Nitrogen dioxide is formed when fuel is burned at high temperature or if the burned fuel already contains nitrogen. At low levels it irritates the eyes, nose, throat and lungs, while long exposure leads to respiratory diseases. Nitrogen oxides can also combine with atmospheric moisture to cause acid rain.

Nitrogen oxide is also found in tobacco smoke leading World Health Organization head Tedros Adhanom Ghebreyesus to declare air pollution as “the new tobacco,” killing seven million people each year.

South Africa’s reliance on coal influences its emissions policies, allowing 10 times more nitrogen oxide emissions than China and Japan, according to Greenpeace. Despite the country’s potential for renewable energy, Eskom is only now beginning to make good on its renewable energy goals.

One of Mpumalanga’s largest towns, eMalahleni (meaning place of coal) is known for having South Africa’s worst air pollution. In 2014, a study by environmental justice group GroundWork found that coal-fired electricity generation was responsible for more than half of hospital admissions and deaths due to respiratory illness in the region. Now, an analysis of weather patterns shows that wind carries the polluted air west to South Africa’s largest city Johannesburg, and the country’s capital Pretoria.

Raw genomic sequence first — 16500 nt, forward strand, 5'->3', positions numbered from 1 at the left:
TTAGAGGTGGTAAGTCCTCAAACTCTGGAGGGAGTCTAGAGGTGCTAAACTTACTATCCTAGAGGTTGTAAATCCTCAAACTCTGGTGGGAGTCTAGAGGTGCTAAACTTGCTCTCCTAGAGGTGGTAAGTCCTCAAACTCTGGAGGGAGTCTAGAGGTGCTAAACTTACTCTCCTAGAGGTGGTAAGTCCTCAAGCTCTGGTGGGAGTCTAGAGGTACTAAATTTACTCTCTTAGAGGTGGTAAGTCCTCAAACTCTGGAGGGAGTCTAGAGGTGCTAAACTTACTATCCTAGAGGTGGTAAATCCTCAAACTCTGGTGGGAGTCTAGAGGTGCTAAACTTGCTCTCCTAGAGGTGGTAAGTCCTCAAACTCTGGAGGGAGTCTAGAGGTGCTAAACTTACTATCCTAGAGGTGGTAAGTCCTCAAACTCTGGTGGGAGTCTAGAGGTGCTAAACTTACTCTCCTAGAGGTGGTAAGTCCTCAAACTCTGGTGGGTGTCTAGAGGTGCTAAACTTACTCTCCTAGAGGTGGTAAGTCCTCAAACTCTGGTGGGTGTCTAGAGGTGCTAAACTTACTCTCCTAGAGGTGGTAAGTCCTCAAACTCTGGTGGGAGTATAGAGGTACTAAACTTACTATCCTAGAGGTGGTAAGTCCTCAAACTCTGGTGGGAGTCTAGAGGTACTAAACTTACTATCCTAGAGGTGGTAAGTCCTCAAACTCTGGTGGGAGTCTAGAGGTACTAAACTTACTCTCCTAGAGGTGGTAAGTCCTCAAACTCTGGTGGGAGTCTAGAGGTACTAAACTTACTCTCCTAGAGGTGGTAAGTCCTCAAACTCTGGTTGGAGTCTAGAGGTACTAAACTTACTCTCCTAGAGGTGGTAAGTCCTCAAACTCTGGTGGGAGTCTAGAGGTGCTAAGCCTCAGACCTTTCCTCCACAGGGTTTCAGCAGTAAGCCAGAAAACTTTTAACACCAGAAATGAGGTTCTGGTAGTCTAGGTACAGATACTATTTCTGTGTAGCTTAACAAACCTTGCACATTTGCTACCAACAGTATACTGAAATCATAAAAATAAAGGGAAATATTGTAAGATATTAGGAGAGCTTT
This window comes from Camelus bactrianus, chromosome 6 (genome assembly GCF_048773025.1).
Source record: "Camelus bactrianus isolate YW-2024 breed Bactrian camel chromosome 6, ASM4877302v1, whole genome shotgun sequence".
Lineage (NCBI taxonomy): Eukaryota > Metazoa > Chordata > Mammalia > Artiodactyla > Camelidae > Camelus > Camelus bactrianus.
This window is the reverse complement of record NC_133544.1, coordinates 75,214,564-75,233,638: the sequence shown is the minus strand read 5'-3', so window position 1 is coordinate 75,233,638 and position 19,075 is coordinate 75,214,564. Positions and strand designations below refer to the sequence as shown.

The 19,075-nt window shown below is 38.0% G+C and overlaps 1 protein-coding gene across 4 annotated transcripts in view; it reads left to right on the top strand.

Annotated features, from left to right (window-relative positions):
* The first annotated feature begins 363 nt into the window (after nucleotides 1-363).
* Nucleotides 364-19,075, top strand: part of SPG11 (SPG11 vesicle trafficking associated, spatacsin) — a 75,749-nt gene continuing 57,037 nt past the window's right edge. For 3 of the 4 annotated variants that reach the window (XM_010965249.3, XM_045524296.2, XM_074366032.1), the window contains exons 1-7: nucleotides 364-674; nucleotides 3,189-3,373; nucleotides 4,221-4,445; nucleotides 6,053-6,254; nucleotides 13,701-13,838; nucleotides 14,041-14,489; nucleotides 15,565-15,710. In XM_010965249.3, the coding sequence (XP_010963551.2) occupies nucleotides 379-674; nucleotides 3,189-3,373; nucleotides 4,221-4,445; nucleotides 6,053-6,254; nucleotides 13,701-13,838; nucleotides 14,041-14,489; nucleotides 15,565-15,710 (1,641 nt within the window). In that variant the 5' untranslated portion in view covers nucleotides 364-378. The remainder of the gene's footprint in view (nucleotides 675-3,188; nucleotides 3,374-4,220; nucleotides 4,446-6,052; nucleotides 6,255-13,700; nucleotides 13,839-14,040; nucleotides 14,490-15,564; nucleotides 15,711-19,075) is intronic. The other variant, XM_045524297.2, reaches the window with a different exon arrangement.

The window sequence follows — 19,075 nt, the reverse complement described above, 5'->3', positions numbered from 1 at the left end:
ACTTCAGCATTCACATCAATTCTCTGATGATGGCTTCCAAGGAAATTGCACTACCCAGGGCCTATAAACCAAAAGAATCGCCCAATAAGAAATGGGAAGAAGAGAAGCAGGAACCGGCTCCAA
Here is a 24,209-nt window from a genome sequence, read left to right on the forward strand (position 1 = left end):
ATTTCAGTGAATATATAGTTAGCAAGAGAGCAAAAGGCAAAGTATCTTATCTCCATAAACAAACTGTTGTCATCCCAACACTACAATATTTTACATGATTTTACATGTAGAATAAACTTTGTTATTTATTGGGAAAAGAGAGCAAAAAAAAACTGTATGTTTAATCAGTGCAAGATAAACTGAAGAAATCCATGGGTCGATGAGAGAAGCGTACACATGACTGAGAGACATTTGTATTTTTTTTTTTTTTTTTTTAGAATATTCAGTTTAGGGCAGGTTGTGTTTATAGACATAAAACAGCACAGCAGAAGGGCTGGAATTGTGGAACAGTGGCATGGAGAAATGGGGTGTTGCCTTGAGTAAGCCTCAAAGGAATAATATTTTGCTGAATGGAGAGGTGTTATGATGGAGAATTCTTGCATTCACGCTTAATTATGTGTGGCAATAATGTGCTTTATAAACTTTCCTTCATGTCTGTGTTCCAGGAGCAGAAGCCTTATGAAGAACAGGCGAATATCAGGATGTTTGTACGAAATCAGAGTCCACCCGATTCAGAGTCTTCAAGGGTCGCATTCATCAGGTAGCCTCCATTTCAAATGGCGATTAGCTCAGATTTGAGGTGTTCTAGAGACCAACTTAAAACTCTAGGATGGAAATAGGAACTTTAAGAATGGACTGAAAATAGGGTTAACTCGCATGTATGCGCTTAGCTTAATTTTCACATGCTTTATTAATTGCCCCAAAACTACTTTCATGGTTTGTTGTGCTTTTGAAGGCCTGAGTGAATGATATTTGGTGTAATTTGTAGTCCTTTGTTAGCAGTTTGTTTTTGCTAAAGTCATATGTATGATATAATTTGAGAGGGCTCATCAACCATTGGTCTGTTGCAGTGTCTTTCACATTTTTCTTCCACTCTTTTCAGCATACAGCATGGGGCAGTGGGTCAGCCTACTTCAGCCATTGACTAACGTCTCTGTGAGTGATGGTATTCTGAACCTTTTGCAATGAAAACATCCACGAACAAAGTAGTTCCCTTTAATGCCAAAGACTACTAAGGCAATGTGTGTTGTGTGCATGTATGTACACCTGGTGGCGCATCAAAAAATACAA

“Because South Africa’s coal-belts are hidden from view for the majority of South Africans, it can be easy to pretend that they don’t actually exist,” said Melita Steele, Greenpeace Africa’s climate and energy campaign manager “The reality is that coal extraction and burning has devastating impacts on the people living in the area.”

via World’s deadliest air pollution spot is in South Africa — Quartz Africa

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Air pollution is the ‘new tobacco’, warns WHO head

Simple act of breathing is killing 7 million people a year and harming billions more, but ‘a smog of complacency pervades the planet’, says Dr Tedros Adhanom


Air pollution is the “new tobacco”, the head of the World Health Organization has warned, saying the simple act of breathing is killing 7 million people a year and harming billions more.